Captives allege religious abuse

Captives at the Guantanamo Bay prison are alleging that guards kicked and stomped on Korans and cursed Allah, and that interrogators punished them by taking away their pants, knowing that would prevent them from praying.

Guards also mocked captives at prayer and censored Islamic books, the captives allege. And in one incident, they say, a prison barber cut a cross-shaped patch of hair on an inmate's head.

Most of the complaints come from the recently declassified notes of defense lawyers' interviews with prisoners, which Guantanamo officials initially stamped "secret." Under a federal court procedure for due-process appeals by about 100 inmates, portions are now being declassified.

The allegations of religious abuses contradict Pentagon portrayals of the Guantanamo prison for Taliban and al Qaeda suspects as respectful of Islam. Commanders at the base in Cuba have showcased the presence of Muslim chaplains and the issuance of Korans, prayer rugs, caps and beads and religiously correct meals.

Army Col. David McWilliams, the spokesman for the Miami-based Southern Command, which supervises the prison, said he could not confirm or deny the specific complaints. They could not be independently investigated because the U.S. military bans reporters from interviewing detainees.

But McWilliams denied any policy of religious abuse.

"There's certainly no planned approach from guards to interrogators that pits Christianity against Islam," he told The Herald. "The policy has been to show respect for the Islamic religion - and that runs the gamut from providing the items they need for prayer to making sure their diets are appropriate."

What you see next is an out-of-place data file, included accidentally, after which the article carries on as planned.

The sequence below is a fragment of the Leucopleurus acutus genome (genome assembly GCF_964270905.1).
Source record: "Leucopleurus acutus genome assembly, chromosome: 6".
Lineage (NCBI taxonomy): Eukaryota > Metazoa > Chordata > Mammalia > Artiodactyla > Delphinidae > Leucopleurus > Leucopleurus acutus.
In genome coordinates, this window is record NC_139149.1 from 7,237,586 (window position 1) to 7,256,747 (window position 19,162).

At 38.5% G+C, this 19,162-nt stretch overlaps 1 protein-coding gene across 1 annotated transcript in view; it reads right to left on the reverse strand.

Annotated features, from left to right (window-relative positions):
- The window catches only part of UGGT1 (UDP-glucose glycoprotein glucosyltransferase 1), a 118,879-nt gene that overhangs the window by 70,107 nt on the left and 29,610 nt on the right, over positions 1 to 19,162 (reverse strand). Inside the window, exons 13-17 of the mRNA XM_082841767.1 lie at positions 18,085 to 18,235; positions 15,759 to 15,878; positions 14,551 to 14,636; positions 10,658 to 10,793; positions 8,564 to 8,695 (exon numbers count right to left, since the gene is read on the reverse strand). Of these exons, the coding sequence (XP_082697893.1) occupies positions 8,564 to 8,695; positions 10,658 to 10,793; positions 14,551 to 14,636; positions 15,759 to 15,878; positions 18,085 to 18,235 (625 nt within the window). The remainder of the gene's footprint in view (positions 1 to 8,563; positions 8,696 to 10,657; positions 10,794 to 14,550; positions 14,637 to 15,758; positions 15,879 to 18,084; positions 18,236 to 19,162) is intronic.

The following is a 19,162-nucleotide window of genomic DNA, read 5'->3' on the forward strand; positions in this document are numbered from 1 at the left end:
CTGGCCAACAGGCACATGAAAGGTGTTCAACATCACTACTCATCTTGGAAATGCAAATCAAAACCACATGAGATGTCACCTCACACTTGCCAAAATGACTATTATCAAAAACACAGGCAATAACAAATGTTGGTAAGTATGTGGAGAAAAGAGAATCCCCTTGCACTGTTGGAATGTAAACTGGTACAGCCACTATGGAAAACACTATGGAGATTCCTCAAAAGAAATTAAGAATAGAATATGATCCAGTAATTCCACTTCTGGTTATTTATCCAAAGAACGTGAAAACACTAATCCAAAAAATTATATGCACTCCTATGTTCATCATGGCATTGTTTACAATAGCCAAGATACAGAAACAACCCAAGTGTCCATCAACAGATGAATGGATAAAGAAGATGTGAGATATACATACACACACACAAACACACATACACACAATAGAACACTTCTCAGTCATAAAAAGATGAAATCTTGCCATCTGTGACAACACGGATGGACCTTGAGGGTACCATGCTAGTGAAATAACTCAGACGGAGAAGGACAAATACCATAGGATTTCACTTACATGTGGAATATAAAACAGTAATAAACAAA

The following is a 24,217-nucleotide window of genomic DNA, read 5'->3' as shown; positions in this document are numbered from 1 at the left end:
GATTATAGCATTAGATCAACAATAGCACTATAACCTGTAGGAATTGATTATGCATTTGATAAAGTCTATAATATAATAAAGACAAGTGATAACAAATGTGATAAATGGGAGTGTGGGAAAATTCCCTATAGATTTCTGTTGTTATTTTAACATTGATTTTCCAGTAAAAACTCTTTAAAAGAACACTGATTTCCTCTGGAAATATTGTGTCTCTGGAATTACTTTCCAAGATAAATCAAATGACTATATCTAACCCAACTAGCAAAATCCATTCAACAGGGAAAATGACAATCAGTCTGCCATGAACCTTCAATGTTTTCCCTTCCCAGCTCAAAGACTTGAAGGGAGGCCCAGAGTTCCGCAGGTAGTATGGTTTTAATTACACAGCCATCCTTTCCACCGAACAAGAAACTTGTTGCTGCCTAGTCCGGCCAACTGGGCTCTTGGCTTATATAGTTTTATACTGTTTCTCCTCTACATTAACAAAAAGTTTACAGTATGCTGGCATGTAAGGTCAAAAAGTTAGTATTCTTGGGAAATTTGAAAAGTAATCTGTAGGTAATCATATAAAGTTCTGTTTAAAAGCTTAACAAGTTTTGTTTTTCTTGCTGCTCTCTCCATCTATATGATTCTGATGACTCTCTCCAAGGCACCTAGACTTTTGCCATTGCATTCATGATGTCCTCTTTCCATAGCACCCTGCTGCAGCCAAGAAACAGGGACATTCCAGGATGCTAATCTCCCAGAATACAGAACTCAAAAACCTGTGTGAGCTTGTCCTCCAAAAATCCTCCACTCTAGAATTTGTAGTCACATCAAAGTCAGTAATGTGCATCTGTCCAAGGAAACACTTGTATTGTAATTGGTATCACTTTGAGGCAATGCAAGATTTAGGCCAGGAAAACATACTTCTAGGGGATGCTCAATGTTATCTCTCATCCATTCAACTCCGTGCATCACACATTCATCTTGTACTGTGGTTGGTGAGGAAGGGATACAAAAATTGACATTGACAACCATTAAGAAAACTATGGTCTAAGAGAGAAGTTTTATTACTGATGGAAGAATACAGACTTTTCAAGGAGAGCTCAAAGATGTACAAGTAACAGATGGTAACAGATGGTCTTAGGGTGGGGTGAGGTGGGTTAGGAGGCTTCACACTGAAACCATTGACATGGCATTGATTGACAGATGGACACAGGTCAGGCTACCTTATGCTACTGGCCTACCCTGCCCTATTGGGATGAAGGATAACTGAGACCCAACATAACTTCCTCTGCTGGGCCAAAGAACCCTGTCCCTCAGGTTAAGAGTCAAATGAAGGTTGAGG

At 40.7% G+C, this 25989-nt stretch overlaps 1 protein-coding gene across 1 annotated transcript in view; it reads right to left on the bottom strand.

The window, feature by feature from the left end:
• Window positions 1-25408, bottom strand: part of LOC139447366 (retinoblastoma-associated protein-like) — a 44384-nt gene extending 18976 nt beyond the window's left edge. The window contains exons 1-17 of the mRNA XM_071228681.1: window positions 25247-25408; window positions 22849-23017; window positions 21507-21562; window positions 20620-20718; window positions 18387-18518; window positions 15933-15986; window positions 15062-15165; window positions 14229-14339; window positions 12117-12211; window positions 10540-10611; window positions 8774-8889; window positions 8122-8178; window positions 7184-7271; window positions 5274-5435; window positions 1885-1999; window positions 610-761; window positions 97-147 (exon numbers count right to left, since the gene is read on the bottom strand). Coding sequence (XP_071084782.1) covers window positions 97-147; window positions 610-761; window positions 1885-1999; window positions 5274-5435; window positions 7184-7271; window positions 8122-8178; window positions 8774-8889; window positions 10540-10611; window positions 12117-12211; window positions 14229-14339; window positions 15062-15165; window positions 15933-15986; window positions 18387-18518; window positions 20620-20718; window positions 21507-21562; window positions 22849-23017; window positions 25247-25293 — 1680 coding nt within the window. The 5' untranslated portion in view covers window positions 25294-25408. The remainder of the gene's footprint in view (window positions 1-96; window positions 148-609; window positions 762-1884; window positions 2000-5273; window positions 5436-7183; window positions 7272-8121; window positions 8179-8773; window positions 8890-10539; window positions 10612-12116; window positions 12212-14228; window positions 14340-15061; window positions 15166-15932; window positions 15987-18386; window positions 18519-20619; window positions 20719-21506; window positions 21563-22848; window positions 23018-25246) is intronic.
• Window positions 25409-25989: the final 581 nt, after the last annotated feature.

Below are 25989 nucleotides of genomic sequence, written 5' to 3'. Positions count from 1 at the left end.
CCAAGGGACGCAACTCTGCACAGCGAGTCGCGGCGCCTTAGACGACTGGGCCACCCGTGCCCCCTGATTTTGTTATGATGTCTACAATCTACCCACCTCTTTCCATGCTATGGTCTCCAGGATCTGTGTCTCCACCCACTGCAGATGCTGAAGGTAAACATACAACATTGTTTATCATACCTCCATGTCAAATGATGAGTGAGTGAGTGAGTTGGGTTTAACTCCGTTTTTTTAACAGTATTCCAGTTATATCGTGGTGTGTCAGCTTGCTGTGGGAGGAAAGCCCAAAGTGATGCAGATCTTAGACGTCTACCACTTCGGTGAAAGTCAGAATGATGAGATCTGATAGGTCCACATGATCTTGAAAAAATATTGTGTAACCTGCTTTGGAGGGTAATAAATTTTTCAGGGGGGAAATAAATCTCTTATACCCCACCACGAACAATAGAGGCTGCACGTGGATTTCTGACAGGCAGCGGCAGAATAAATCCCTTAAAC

The accounts of religious indignities and abuses come from at least two dozen captives and a range of attorneys - from U.S. military lawyers assigned to defend prisoners to activist law professors and private corporate lawyers who have sued since the Supreme Court ruled in June that the captives can contest their detention in U.S. courts.


"On or about Christmas 2002, the head of shift banged on detainees' cells, yelling Merry Christmas and cursing Allah," said New York attorney Joshua Colangelo-Bryan's notes from his interview with Jumah al Dossari, 31, of Bahrain. "Subsequently, a lieutenant arrived and . . . he hit Mr. al Dossari and insulted the Koran."

And after Dossari asked a military policeman identified only as Smith why Smith had beaten him unconscious in one episode, according to the lawyer's notes, "Smith replied, 'because I'm Christian.' "

New York lawyer Adrian Stewart said one of his 14 Yemeni clients, a man in his 20s, had his eyebrows and head shaved three times as punishment - and one time the Army barber left what his client described as a cross-shaped patch of hair on his head.

Military spokesmen would not say whether they believed that the incident was the same one for which a prison barber was reprimanded for giving a detainee a haircut described as a Mohawk in February 2003.

The latest allegations of abuses at the prison in southeastern Cuba come as a three-star Air Force general is investigating FBI accounts of harsh interrogation tactics - and subsequent reports that women soldiers used sexual taunts during interrogations. Devout Muslim men believe they must not touch women other than their wives.

New York attorney Marc Falkoff said his 13 Yemeni clients, men in their 20s and 30s, were also victims of religious humiliation.

Falkoff said prisoner Majid Ahmad, 24, told him that an interrogator stepped on his Koran at one point - a sacrilege in Islam - and that prisoners are "mocked during prayers."

Falkoff and other lawyers said prisoners also claimed U.S. troops sometimes blared music during prayers or tried to drown out a recording of the call to prayers. But that's not the worst.

"The things they always complain about is their trousers are routinely taken away from them for a variety of disciplinary actions, including not talking during interrogations," Falkoff said. "Now, the reason this is a punishment . . . is that these guys can't pray without being covered head to foot . . . and they see this as a religious insult."

The military says soldiers take pants from prisoners who might try to hang themselves; captives call it calculated punishment because Islam requires that they be covered as they pray five times a day.